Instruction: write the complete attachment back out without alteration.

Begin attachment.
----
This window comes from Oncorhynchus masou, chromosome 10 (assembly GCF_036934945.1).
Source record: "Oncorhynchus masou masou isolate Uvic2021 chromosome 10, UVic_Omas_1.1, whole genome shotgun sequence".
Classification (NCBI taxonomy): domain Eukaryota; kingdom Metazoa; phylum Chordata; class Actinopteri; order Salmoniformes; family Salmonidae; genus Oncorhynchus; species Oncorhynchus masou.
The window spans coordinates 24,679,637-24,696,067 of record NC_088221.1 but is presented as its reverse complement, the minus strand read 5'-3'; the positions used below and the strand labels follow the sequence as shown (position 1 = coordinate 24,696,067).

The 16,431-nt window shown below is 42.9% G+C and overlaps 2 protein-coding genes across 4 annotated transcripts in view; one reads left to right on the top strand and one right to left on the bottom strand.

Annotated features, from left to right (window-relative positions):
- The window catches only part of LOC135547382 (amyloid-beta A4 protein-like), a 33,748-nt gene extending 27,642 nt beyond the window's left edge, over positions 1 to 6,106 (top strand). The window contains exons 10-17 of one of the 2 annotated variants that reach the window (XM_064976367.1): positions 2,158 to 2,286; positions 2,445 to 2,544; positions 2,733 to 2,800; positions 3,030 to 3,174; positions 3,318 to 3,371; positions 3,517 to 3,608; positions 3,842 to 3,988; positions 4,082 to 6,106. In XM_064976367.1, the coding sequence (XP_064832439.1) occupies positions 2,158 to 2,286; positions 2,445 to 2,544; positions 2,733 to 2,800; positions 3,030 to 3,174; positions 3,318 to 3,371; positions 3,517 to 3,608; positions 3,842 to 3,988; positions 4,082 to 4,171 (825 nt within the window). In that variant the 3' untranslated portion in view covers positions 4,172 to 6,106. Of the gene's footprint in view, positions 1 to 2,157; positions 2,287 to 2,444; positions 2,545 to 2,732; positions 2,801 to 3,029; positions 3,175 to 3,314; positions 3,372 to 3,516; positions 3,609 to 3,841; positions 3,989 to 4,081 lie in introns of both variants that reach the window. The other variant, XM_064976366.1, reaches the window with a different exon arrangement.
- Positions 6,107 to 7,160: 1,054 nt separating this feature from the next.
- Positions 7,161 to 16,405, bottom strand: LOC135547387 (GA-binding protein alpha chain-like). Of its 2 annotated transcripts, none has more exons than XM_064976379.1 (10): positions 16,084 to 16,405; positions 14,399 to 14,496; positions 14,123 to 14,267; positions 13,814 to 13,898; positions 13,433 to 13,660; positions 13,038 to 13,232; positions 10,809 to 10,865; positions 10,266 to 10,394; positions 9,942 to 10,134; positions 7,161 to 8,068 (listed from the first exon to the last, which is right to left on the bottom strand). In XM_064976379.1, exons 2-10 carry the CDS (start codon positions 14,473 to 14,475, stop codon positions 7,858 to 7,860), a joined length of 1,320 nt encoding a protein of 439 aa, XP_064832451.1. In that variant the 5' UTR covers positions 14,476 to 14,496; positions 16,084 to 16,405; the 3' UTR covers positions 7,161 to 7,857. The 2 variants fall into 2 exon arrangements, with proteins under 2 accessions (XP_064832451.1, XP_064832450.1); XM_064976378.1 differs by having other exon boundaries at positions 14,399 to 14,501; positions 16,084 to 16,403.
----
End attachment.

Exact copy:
This window comes from Oncorhynchus masou, chromosome 10 (assembly GCF_036934945.1).
Source record: "Oncorhynchus masou masou isolate Uvic2021 chromosome 10, UVic_Omas_1.1, whole genome shotgun sequence".
Classification (NCBI taxonomy): domain Eukaryota; kingdom Metazoa; phylum Chordata; class Actinopteri; order Salmoniformes; family Salmonidae; genus Oncorhynchus; species Oncorhynchus masou.
The window spans coordinates 24,679,637-24,696,067 of record NC_088221.1 but is presented as its reverse complement, the minus strand read 5'-3'; the positions used below and the strand labels follow the sequence as shown (position 1 = coordinate 24,696,067).

The 16,431-nt window shown below is 42.9% G+C and overlaps 2 protein-coding genes across 4 annotated transcripts in view; one reads left to right on the top strand and one right to left on the bottom strand.

Annotated features, from left to right (window-relative positions):
- The window catches only part of LOC135547382 (amyloid-beta A4 protein-like), a 33,748-nt gene extending 27,642 nt beyond the window's left edge, over positions 1 to 6,106 (top strand). The window contains exons 10-17 of one of the 2 annotated variants that reach the window (XM_064976367.1): positions 2,158 to 2,286; positions 2,445 to 2,544; positions 2,733 to 2,800; positions 3,030 to 3,174; positions 3,318 to 3,371; positions 3,517 to 3,608; positions 3,842 to 3,988; positions 4,082 to 6,106. In XM_064976367.1, the coding sequence (XP_064832439.1) occupies positions 2,158 to 2,286; positions 2,445 to 2,544; positions 2,733 to 2,800; positions 3,030 to 3,174; positions 3,318 to 3,371; positions 3,517 to 3,608; positions 3,842 to 3,988; positions 4,082 to 4,171 (825 nt within the window). In that variant the 3' untranslated portion in view covers positions 4,172 to 6,106. Of the gene's footprint in view, positions 1 to 2,157; positions 2,287 to 2,444; positions 2,545 to 2,732; positions 2,801 to 3,029; positions 3,175 to 3,314; positions 3,372 to 3,516; positions 3,609 to 3,841; positions 3,989 to 4,081 lie in introns of both variants that reach the window. The other variant, XM_064976366.1, reaches the window with a different exon arrangement.
- Positions 6,107 to 7,160: 1,054 nt separating this feature from the next.
- Positions 7,161 to 16,405, bottom strand: LOC135547387 (GA-binding protein alpha chain-like). Of its 2 annotated transcripts, none has more exons than XM_064976379.1 (10): positions 16,084 to 16,405; positions 14,399 to 14,496; positions 14,123 to 14,267; positions 13,814 to 13,898; positions 13,433 to 13,660; positions 13,038 to 13,232; positions 10,809 to 10,865; positions 10,266 to 10,394; positions 9,942 to 10,134; positions 7,161 to 8,068 (listed from the first exon to the last, which is right to left on the bottom strand). In XM_064976379.1, exons 2-10 carry the CDS (start codon positions 14,473 to 14,475, stop codon positions 7,858 to 7,860), a joined length of 1,320 nt encoding a protein of 439 aa, XP_064832451.1. In that variant the 5' UTR covers positions 14,476 to 14,496; positions 16,084 to 16,405; the 3' UTR covers positions 7,161 to 7,857. The 2 variants fall into 2 exon arrangements, with proteins under 2 accessions (XP_064832451.1, XP_064832450.1); XM_064976378.1 differs by having other exon boundaries at positions 14,399 to 14,501; positions 16,084 to 16,403.